A Doll's House



  • Henrik Ibsen's classic drama about a woman driven to leaveher husband to seek fulfilment; it was first produced in 1879 at Copenhagen'sRoyal Theatre. Shaw, writing in 1897, saw the play's final scene asrepresenting the end of the old sexual order: "the slam of thedoor behind her is more momentous than the cannon of Waterloo."

    The plot concerns Nora Helmer, a young wife and mother, whohas secretly forged the signature of her husband, Torvald, to helphim in his financial troubles. Nils Krogstad, a man her husband hadsacked, threatens to expose Nora unless he is reinstated. When sheinforms Torvald of her deed he is horrified and only forgives herwhen Krogstad backs down. Nora, however, cannot forgive his lack ofsupport; realizing that she has been nothing to her husband but anamusing doll, she leaves him and sets off for a new independent life.At the first German production in 1880, the actress Hedwig Niemann-Raaberefused to perform the final scene, and Ibsen quickly wrote a happyending in which the wife remains at home, sinking to the floor ofher children's bedroom as the curtain falls.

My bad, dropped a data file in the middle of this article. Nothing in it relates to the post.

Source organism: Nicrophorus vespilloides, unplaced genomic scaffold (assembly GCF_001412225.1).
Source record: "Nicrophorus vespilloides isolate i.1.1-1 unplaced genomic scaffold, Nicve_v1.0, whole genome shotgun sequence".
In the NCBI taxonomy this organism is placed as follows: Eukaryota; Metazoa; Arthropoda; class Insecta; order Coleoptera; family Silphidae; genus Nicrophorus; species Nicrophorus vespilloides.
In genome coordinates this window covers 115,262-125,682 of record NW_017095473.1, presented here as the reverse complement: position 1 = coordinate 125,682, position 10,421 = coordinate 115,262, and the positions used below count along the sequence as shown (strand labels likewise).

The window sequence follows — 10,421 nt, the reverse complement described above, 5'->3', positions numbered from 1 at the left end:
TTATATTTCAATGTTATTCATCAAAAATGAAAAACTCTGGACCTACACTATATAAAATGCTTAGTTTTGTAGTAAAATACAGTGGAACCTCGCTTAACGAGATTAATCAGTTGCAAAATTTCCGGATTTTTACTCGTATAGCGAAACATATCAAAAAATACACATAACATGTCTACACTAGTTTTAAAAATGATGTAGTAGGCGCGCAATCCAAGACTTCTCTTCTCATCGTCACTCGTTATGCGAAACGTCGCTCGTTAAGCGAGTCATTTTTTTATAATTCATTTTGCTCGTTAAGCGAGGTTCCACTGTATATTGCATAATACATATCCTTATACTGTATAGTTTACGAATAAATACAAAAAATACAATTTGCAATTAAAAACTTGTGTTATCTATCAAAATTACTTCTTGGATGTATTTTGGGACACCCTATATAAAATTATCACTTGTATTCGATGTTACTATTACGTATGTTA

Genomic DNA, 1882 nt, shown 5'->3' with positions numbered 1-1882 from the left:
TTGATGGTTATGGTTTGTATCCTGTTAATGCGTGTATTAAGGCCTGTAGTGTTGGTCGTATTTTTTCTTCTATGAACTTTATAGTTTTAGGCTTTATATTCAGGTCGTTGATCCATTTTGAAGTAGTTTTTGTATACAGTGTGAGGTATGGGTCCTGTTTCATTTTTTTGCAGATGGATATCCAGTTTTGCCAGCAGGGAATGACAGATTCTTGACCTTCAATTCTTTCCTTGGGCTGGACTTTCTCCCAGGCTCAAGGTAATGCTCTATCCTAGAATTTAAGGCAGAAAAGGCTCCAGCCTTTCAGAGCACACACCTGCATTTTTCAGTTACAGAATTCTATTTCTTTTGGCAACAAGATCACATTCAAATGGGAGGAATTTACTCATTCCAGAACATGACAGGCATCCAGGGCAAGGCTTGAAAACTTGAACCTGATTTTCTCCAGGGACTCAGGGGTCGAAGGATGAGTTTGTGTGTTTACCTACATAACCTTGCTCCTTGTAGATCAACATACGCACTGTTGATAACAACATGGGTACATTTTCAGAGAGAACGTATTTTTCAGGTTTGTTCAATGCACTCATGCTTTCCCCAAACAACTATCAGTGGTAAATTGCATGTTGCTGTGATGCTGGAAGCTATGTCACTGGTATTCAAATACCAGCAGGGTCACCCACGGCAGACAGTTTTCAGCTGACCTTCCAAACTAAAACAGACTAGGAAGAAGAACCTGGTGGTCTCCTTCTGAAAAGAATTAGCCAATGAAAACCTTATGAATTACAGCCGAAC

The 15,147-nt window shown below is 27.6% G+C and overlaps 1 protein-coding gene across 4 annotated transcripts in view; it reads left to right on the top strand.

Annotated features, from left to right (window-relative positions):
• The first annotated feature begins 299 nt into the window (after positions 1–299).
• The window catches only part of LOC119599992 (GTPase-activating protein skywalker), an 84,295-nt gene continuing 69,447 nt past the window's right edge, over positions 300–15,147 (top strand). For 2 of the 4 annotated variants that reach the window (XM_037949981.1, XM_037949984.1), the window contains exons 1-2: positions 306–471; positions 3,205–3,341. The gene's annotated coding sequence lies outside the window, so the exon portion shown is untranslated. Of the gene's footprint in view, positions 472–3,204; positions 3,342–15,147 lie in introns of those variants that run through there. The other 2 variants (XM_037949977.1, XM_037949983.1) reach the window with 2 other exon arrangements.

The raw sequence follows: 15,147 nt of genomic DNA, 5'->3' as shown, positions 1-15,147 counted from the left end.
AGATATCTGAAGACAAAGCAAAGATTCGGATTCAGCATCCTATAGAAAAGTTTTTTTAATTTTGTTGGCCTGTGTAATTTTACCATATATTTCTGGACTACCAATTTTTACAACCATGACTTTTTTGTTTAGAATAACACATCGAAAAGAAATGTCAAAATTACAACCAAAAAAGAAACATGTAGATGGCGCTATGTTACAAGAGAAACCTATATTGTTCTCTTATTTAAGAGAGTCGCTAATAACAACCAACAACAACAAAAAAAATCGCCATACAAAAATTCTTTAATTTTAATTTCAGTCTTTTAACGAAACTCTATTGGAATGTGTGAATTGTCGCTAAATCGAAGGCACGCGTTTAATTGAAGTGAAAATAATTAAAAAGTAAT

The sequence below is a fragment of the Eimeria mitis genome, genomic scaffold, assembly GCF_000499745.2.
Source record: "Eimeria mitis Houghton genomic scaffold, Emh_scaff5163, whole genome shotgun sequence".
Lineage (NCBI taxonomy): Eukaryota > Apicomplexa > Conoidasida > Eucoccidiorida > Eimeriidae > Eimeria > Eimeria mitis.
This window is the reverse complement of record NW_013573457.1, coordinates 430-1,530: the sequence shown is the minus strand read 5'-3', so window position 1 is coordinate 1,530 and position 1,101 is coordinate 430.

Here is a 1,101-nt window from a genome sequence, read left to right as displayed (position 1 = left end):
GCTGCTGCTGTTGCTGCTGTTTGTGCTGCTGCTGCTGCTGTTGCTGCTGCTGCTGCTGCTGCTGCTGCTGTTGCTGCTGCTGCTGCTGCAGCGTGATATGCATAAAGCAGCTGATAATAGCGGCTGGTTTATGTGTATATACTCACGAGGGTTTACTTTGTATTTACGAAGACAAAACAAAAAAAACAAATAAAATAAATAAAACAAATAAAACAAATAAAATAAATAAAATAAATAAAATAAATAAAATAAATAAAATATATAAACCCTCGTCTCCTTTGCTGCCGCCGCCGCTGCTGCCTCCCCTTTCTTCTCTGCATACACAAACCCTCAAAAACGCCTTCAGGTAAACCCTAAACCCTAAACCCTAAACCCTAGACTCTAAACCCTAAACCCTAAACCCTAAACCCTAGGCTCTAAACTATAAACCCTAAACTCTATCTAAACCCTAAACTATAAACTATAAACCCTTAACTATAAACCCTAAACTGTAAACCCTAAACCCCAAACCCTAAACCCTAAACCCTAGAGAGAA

The Austrian feminist writer Elfriede Jelinek (1946 - )continued the story in her play What Happened after Nora Left herHusband (1978).